ZWMB on brink of closure

Zimbabwe Women’s Microfinance Bank (ZWMB)

A PARLIAMENTARY report has shown that the Zimbabwe Women’s Microfinance Bank (ZWMB) is on the brink of closure as it is failing to meet a capital requirement of US$5 million set by banking authorities.

The report by the Parliamentary Portfolio Committee on Women Affairs, Community Development and Small and Medium Enterprises says the bank should meet the legal requirements by December 31, 2022.

“A key institutional driver to the inclusion of and women’s economic empowerment is the ZWMB. The bank faces critical threats to its very existence. The bank faces legal requirements effective by December 31, 2022 and must be fully capitalised to the tune of US$5 million,” the committee said.

In 2018, ZWMB made history by becoming the first bank in southern Africa dedicated to transforming and economically empowering women.

The bank was launched by President Emmerson Mnangagwa.

“The ZWMB has already engaged the regulator and presented a plan to support its operation should the regulator approve, if such capitalisation is reached. However, the issue of economically establishing the bank, which is directly borne of the government’s own commitment to inclusion and women empowerment, cannot be overstated.

“The establishment amounts are not significant in light of the overall national resources available and direct budgetary support is expected and, indeed, requires the central government to take steps to full capitalisation of the same.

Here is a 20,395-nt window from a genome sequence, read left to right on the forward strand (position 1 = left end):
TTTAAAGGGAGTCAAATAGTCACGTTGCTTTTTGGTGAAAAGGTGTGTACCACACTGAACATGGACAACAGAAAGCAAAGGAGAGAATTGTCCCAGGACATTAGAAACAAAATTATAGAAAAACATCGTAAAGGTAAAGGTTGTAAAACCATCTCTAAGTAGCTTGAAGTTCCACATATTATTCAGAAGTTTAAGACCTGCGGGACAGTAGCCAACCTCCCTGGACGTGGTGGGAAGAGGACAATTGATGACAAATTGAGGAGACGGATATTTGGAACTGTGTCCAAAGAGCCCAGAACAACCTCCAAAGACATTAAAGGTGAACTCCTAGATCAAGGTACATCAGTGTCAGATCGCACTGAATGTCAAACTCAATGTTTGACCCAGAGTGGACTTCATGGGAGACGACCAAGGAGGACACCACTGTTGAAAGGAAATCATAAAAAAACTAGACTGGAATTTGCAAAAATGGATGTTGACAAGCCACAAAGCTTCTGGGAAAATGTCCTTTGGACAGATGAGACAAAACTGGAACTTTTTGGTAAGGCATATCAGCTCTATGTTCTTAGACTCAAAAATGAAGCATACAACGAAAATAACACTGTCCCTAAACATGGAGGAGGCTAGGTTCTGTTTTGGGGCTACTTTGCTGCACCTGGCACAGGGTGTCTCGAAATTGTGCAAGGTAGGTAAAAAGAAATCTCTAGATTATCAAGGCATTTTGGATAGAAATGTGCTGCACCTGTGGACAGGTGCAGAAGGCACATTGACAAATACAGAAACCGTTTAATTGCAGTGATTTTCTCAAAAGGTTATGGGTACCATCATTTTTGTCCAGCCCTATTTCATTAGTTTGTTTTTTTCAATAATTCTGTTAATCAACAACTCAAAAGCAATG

“The bank requires an equivalent of $3,195 billion to be fully capitalised. This has been a long outstanding issue in stabilising the bank. No greater risk persists for the bank at this moment,” the Women Affairs committee report says.

Ncube set aside $3 billion in the 2023 national budget for ZWMB.

The bank was created by the Women’s Affairs, Gender and Community Development ministry in order to alleviate poverty and facilitate women financial inclusion, especially those in remote areas.

The committee said Ncube allocated $1,5 billion for women projects, which will only serve approximately 5 000, or 500 women per province, which is too paltry.

“This support is far below the present reach of the bank with over 150 000 women who have opened accounts. Accordingly, the allocation of grossly inadequate support services to existing women clients entails that no further outreach may be undertaken in this regard,” the report read.

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